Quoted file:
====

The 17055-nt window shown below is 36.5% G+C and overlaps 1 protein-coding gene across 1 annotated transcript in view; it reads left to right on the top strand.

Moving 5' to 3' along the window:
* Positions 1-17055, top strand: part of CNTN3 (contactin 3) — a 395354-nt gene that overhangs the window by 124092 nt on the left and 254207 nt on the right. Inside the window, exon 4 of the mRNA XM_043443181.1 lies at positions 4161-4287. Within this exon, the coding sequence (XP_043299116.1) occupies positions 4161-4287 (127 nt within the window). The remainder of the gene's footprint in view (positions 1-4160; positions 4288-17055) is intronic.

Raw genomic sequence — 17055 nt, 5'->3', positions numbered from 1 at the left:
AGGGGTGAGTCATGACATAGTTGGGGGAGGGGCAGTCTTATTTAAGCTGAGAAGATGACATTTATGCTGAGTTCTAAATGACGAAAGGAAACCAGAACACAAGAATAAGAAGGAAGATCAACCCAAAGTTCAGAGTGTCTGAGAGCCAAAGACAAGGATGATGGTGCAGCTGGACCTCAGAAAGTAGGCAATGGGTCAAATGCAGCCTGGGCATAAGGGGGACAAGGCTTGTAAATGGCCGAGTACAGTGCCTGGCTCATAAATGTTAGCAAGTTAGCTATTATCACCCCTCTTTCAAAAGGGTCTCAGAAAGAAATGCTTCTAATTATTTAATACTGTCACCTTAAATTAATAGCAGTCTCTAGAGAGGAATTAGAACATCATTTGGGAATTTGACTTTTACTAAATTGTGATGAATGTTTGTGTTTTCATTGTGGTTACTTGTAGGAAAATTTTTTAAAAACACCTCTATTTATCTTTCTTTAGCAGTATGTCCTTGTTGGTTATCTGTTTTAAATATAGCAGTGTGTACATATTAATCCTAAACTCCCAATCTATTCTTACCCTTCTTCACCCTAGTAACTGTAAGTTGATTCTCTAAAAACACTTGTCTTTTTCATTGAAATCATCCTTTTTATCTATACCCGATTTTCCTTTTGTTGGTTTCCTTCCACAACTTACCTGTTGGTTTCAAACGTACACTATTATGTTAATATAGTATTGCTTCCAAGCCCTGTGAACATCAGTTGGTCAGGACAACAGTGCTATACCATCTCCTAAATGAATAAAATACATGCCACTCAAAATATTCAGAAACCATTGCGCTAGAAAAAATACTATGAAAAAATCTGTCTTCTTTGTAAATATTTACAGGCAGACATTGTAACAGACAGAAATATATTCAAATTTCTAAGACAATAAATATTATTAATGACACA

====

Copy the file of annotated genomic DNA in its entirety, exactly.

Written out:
The 17055-nt window shown below is 36.5% G+C and overlaps 1 protein-coding gene across 1 annotated transcript in view; it reads left to right on the top strand.

Moving 5' to 3' along the window:
* Positions 1-17055, top strand: part of CNTN3 (contactin 3) — a 395354-nt gene that overhangs the window by 124092 nt on the left and 254207 nt on the right. Inside the window, exon 4 of the mRNA XM_043443181.1 lies at positions 4161-4287. Within this exon, the coding sequence (XP_043299116.1) occupies positions 4161-4287 (127 nt within the window). The remainder of the gene's footprint in view (positions 1-4160; positions 4288-17055) is intronic.

Raw genomic sequence — 17055 nt, 5'->3', positions numbered from 1 at the left:
AGGGGTGAGTCATGACATAGTTGGGGGAGGGGCAGTCTTATTTAAGCTGAGAAGATGACATTTATGCTGAGTTCTAAATGACGAAAGGAAACCAGAACACAAGAATAAGAAGGAAGATCAACCCAAAGTTCAGAGTGTCTGAGAGCCAAAGACAAGGATGATGGTGCAGCTGGACCTCAGAAAGTAGGCAATGGGTCAAATGCAGCCTGGGCATAAGGGGGACAAGGCTTGTAAATGGCCGAGTACAGTGCCTGGCTCATAAATGTTAGCAAGTTAGCTATTATCACCCCTCTTTCAAAAGGGTCTCAGAAAGAAATGCTTCTAATTATTTAATACTGTCACCTTAAATTAATAGCAGTCTCTAGAGAGGAATTAGAACATCATTTGGGAATTTGACTTTTACTAAATTGTGATGAATGTTTGTGTTTTCATTGTGGTTACTTGTAGGAAAATTTTTTAAAAACACCTCTATTTATCTTTCTTTAGCAGTATGTCCTTGTTGGTTATCTGTTTTAAATATAGCAGTGTGTACATATTAATCCTAAACTCCCAATCTATTCTTACCCTTCTTCACCCTAGTAACTGTAAGTTGATTCTCTAAAAACACTTGTCTTTTTCATTGAAATCATCCTTTTTATCTATACCCGATTTTCCTTTTGTTGGTTTCCTTCCACAACTTACCTGTTGGTTTCAAACGTACACTATTATGTTAATATAGTATTGCTTCCAAGCCCTGTGAACATCAGTTGGTCAGGACAACAGTGCTATACCATCTCCTAAATGAATAAAATACATGCCACTCAAAATATTCAGAAACCATTGCGCTAGAAAAAATACTATGAAAAAATCTGTCTTCTTTGTAAATATTTACAGGCAGACATTGTAACAGACAGAAATATATTCAAATTTCTAAGACAATAAATATTATTAATGACACA